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Using light to store information with photo-ferroelectric materials

ICMAB researchers have discovered that, through the application of pulsed light, photoresponsive ferroelectric materials can switch from a low-resistance to a high-resistance state. These materials have made possible the design of memories that are able to store information permanently in different resistance states.

A photon reverses the binary 0/1 state of a memory deviceThe studied devices combine light sensor and memory functions. These devices behave like a memristor, a device that can display multiple resistance states according to the stimulus it has received. Memristors are one of the basic devices needed for the development of neuromorphic computing systems, a technology in development that imitates the functioning of neuron biological systems. Therefore, the developed device opens a path to be explored in relation to its integration into neuromorphic vision systems, where the system learns to recognize images.

While commercial electric memories are based in the writing of information by pulsed electric light, the developed device with photo-ferroelectric materials will allow storing information permanently by optical means and without using a pulsed light.


These new devices could be applied in the future to make “sensors with memory” for cameras or data storage, for example.

Today, applications of neuromorphic vision are already available in systems of assisted driving and robots. However, these devices are made of a complex wire structure with sensors, processors and memories, so a simpler system is desirable. This is precisely what the developed device will bring along: a sole element that integrates all these other devices and achieves to replicate the functional properties of the human eye.

Ignasi Fina, ICMAB researcher and co-author of this study.Ignasi Fina, ICMAB researcher and co-author of the study, explains that “materials that show changes of resistance under illumination are abundant, although the effect is typically volatile and the material recovers its initial state after some dwell time. For devices that are going to be used in computing and data storage in the future, non-volatile optical control of electrical resistance is of potential interest. ‘Non-volatile’ means that the information can be retained in the device, even when the power is off”.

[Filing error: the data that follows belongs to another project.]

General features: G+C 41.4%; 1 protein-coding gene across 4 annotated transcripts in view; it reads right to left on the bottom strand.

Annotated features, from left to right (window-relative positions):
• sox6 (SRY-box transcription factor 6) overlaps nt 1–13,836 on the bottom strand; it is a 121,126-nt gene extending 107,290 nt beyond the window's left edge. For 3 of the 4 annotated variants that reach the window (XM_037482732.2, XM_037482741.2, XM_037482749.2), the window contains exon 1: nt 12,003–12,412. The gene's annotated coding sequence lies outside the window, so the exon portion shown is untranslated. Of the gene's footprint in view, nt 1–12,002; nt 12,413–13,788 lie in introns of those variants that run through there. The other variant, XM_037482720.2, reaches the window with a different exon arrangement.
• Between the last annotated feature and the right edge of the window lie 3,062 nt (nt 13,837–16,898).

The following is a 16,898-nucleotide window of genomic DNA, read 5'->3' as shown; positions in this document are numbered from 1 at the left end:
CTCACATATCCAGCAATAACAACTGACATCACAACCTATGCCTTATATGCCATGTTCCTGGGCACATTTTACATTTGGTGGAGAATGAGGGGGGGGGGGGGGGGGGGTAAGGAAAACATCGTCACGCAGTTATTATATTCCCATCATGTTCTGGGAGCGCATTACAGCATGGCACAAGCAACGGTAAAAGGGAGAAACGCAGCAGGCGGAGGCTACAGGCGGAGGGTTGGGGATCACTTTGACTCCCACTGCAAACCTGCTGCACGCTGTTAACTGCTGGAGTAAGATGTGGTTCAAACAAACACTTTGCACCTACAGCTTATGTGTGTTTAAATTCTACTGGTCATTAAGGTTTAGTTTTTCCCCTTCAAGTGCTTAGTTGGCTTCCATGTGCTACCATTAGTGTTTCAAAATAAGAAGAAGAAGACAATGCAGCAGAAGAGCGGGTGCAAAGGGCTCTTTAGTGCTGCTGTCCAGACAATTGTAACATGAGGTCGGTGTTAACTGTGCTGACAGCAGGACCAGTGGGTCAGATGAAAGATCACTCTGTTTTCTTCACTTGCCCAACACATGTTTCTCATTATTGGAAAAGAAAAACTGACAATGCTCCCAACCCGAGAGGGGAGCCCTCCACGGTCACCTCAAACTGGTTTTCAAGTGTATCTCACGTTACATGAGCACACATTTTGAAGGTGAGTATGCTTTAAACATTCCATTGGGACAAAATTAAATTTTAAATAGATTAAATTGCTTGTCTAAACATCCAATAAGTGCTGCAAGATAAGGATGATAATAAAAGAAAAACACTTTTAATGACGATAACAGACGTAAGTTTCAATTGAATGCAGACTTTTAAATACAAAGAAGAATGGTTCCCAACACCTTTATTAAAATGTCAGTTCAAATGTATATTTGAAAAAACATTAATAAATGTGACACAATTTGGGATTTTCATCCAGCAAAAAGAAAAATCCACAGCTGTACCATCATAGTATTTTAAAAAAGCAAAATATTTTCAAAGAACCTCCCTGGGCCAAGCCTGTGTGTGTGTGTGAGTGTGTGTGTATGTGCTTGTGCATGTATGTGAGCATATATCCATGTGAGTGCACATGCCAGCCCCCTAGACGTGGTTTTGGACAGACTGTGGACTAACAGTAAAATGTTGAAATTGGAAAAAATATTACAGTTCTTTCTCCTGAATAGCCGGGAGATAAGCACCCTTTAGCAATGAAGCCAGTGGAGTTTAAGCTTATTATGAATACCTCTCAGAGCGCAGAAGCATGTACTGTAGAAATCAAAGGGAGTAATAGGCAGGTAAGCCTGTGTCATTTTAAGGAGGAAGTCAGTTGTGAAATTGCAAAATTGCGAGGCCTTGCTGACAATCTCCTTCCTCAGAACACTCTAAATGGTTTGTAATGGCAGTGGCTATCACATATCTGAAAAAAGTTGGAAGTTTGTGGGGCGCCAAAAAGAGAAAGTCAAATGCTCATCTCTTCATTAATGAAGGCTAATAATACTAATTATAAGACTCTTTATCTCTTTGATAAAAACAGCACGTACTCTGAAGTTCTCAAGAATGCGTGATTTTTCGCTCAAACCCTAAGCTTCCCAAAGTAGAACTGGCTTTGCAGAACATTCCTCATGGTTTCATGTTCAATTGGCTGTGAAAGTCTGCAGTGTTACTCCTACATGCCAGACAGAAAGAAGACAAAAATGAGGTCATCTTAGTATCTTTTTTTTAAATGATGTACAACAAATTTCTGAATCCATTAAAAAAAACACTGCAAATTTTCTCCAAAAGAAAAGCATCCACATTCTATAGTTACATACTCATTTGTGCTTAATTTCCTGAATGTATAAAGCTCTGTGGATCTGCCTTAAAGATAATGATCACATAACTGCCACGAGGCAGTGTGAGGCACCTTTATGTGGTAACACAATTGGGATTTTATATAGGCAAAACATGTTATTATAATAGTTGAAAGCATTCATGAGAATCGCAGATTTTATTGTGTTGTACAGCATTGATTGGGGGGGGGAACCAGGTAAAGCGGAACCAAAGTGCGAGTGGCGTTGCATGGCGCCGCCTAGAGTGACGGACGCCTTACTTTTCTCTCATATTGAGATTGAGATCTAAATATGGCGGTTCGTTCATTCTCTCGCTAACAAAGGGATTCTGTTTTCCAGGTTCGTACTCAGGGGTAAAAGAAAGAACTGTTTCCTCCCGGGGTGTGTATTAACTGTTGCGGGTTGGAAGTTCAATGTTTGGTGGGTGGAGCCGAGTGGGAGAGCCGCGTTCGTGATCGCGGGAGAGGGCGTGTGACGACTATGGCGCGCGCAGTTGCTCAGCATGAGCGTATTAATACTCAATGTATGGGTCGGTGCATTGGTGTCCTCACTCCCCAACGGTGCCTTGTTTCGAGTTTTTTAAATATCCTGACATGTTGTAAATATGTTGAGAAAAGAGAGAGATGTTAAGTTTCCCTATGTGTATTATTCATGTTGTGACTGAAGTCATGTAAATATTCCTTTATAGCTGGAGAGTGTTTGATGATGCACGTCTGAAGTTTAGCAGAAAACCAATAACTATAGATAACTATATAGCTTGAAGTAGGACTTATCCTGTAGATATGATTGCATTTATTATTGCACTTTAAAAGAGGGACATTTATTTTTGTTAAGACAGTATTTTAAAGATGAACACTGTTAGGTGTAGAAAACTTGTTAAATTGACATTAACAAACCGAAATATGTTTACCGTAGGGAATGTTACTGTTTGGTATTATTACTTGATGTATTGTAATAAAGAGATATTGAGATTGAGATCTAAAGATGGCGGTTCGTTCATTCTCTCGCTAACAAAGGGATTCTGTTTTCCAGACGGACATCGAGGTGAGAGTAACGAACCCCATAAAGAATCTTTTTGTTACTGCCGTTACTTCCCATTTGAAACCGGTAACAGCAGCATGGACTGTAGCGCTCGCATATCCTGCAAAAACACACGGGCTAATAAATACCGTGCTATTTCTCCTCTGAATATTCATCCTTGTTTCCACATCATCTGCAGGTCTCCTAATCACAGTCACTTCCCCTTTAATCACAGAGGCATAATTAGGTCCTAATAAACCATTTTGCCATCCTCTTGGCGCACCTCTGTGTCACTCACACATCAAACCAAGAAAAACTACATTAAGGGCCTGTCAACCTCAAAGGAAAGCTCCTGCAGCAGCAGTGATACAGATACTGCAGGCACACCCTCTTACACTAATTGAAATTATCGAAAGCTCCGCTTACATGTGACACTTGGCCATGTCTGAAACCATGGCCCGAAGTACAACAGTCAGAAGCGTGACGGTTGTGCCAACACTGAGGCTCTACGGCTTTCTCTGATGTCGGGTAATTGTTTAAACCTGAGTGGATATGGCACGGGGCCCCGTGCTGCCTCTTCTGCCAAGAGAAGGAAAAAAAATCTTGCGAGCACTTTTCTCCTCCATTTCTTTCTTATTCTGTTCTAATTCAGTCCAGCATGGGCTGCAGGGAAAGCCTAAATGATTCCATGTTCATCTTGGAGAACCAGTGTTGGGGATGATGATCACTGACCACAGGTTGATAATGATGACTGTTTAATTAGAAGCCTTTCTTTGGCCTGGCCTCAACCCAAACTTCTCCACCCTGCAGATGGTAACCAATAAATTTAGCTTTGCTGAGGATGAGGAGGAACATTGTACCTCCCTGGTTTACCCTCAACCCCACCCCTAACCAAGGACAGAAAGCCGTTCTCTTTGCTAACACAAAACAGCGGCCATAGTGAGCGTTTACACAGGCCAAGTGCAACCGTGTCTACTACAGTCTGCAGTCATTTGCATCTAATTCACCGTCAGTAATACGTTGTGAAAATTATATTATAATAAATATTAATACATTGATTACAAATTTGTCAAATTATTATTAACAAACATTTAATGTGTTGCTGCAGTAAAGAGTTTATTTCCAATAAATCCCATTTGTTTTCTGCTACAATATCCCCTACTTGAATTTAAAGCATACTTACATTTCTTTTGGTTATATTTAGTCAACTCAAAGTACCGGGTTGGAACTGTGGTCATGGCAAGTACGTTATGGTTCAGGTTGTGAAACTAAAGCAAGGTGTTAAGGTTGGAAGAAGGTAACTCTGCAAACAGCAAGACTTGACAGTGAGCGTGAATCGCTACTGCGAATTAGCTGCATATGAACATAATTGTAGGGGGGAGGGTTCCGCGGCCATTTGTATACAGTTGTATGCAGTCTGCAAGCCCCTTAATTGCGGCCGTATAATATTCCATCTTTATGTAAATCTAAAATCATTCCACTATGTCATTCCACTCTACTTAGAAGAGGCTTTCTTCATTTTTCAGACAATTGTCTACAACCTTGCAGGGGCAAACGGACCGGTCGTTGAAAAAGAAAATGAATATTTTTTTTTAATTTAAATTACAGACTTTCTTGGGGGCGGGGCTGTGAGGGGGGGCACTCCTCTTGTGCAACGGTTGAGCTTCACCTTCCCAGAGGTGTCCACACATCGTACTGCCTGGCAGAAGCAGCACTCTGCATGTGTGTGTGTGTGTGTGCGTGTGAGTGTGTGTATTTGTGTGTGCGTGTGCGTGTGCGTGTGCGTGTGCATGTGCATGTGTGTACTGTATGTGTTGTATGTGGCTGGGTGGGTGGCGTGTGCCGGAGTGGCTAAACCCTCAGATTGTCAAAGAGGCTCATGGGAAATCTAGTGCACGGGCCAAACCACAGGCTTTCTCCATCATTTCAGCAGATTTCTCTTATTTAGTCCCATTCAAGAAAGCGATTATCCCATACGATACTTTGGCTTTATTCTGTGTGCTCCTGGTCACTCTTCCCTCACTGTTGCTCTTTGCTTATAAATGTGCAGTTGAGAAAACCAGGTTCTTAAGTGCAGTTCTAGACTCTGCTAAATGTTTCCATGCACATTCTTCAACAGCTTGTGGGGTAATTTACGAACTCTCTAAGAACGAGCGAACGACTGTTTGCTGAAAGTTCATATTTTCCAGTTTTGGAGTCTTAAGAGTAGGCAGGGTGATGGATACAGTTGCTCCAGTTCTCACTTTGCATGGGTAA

In the explored photo-ferroelectric devices, an electric field is used to write and change the ON/OFF states, combined with the optical stimulus, and modulate the resistance from high to low.

These devices are energetically efficient for two main reasons: firstly, the energy consumption is reduced when the memory state is written, as it does not need any charge current flow. Secondly, as the information is stored in a non-volatile manner, the state is preserved and there is no need to refresh the information (re-writing) as is continuously done in current computer DRAM memories, for example.

The observed optical switch is not restricted to the studied materials and, thus, opens a path towards further investigations on this phenomenon.

The study has been published in Nature Communications. One of the authors, Ignasi Fina, has been granted with a BBVA Foundation Leonardo Grant to further explore this topic.


Non-volatile optical switch of resistance in photoferroelectric tunnel junctions
Xiao Long, Huan Tan, Florencio Sánchez, Ignasi Fina, Josep Fontcuberta
Nature Communications, 2021
DOI: 10.1038/s41467-020-20660-9